Best Answer

Frequency = (wave speed) divided by (wavelength)

Wavelength = (wave speed) divided by (frequency)

Wave speed = (frequency) multiplied by (wavelength)

Q: How does frequencey relate to wavelength?

Write your answer...

Submit

Still have questions?

Continue Learning about Physics

Wave speed = (wavelength)/(period)

The only reasonable way to relate a frequency or wavelength (the two are related by a very simple equation, so they're effectively the same information) to a color is by looking at a table or chart; there's no mathematical equation that you can put a number in and get out "red" as the answer. Intensity has nothing to do with color, frequency, or wavelength, so there's no way to relate it to any of those properties.

frequencey

Radio waves they are low frequencey; and it is what is emitted at very low temperatures

the height of the wave means the same thing a wave would be kinetic energy at moments while other moments are potential energy.

Related questions

Frequency = (speed)/(wavelength) = 10/20 = 1/2

Speed = wavelength x frequency, so wavelength = speed / frequency. Therefore, the wavelength is inversely proportional to the frequency. Double the frequency means half the wavelength.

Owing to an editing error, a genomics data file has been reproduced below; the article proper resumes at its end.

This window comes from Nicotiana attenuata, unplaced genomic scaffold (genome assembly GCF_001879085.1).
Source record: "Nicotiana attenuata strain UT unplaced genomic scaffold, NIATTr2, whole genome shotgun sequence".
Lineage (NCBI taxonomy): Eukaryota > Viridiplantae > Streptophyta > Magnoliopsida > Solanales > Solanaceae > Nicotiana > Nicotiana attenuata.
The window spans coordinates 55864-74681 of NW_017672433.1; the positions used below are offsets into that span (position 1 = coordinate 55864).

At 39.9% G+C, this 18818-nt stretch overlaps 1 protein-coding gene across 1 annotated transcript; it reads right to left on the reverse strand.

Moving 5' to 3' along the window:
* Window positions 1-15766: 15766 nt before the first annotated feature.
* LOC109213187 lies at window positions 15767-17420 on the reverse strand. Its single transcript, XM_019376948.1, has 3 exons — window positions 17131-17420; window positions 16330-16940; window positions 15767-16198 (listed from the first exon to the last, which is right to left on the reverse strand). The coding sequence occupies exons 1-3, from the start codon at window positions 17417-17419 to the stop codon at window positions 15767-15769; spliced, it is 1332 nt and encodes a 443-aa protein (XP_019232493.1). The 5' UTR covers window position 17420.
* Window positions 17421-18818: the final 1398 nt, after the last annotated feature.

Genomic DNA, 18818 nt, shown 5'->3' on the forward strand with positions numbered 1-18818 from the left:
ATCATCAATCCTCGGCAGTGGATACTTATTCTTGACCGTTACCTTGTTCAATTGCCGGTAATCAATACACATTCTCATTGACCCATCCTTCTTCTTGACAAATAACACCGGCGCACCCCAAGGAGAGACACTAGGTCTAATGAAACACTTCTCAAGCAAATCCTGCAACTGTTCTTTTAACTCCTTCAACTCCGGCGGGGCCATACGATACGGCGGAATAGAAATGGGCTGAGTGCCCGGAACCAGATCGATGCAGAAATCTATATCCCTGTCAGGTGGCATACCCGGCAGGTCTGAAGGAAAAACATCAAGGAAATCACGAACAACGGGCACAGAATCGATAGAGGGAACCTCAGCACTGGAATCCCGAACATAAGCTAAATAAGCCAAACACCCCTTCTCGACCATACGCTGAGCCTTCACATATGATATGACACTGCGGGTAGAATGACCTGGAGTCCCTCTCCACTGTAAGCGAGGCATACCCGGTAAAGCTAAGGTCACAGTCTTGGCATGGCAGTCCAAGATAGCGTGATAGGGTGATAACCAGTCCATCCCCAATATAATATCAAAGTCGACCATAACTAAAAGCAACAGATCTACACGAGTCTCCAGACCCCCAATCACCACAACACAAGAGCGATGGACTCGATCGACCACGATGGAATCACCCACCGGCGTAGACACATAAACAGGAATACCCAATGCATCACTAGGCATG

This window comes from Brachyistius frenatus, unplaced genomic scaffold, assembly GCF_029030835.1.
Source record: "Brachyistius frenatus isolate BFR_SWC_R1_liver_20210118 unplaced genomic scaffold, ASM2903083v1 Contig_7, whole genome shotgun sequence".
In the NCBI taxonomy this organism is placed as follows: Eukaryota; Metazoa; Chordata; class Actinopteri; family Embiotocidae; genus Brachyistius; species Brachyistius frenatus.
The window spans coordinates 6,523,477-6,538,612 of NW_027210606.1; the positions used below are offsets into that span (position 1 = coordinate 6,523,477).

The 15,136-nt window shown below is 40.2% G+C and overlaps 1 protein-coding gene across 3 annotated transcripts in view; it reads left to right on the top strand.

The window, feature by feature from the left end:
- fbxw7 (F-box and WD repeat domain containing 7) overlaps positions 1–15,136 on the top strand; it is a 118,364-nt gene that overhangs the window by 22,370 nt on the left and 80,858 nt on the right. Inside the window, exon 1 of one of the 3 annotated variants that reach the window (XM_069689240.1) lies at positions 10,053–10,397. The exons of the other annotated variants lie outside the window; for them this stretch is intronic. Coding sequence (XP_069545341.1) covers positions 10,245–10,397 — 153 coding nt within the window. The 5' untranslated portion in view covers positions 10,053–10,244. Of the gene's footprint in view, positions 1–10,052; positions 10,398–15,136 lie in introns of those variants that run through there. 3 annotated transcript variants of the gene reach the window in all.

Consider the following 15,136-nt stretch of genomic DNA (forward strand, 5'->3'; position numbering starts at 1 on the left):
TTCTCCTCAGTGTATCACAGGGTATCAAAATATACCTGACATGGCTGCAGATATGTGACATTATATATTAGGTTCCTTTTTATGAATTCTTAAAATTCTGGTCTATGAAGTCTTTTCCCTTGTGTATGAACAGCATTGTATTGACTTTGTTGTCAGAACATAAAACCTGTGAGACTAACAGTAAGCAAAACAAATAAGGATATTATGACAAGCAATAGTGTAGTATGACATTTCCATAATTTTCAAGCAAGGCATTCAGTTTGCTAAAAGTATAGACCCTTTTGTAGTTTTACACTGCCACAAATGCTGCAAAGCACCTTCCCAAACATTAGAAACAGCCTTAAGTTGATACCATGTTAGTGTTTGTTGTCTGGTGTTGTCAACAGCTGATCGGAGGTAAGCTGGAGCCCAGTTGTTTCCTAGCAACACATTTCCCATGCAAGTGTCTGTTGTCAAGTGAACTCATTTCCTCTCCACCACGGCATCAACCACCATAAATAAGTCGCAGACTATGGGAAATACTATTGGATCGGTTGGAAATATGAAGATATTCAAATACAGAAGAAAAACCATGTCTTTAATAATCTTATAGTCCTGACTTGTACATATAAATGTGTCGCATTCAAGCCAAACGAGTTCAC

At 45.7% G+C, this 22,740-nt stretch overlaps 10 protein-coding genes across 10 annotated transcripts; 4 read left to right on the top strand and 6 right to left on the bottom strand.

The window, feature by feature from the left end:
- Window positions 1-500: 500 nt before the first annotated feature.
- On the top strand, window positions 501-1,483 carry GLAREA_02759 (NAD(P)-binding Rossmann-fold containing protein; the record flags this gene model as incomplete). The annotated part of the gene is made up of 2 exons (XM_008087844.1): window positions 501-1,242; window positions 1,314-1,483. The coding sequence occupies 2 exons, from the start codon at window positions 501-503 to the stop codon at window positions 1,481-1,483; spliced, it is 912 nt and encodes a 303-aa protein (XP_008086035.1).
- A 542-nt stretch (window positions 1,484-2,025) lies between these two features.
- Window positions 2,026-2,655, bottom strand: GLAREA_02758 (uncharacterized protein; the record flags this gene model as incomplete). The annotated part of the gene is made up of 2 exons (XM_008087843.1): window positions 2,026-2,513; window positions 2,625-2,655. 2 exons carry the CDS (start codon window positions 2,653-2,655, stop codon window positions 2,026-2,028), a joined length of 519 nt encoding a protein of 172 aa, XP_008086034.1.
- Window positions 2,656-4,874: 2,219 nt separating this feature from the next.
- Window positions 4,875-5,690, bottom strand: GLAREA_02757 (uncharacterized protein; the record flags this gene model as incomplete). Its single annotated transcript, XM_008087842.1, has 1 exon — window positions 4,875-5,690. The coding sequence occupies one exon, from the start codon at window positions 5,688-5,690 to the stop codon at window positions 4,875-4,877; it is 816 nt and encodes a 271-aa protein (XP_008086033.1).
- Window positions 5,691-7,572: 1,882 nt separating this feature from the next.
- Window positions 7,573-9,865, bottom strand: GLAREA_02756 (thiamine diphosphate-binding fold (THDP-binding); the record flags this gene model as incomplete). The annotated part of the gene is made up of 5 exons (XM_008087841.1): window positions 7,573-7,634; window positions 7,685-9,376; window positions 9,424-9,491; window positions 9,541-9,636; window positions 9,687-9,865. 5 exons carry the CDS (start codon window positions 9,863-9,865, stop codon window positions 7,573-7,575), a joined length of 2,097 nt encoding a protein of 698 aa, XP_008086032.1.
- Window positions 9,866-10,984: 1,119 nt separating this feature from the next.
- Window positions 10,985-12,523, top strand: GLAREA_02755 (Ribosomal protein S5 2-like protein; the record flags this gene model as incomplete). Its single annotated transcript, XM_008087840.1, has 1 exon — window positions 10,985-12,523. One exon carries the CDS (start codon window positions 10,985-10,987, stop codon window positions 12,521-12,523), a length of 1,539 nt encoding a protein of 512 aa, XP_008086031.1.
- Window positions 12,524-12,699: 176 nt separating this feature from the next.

Visible light has lower frequency / longer wavelength than x-rays.

Wavelength*Frequency = Velocity of the wave. or Wavelength/Period = Velocity of the wave.

Inversely frequency = speed of light / wavelength

Wave speed = (wavelength)/(period)

fgyg

The product of (wavelength) times (frequency) is the speed.

The product of (wavelength x frequency) is the wave's speed.

The speed of any wave is the product of (wavelength) x (frequency) .

Energy is inversely proportional to wavelength: the shorter the wavelength (X-rays, gamma rays) the greater the energy.

The only reasonable way to relate a frequency or wavelength (the two are related by a very simple equation, so they're effectively the same information) to a color is by looking at a table or chart; there's no mathematical equation that you can put a number in and get out "red" as the answer. Intensity has nothing to do with color, frequency, or wavelength, so there's no way to relate it to any of those properties.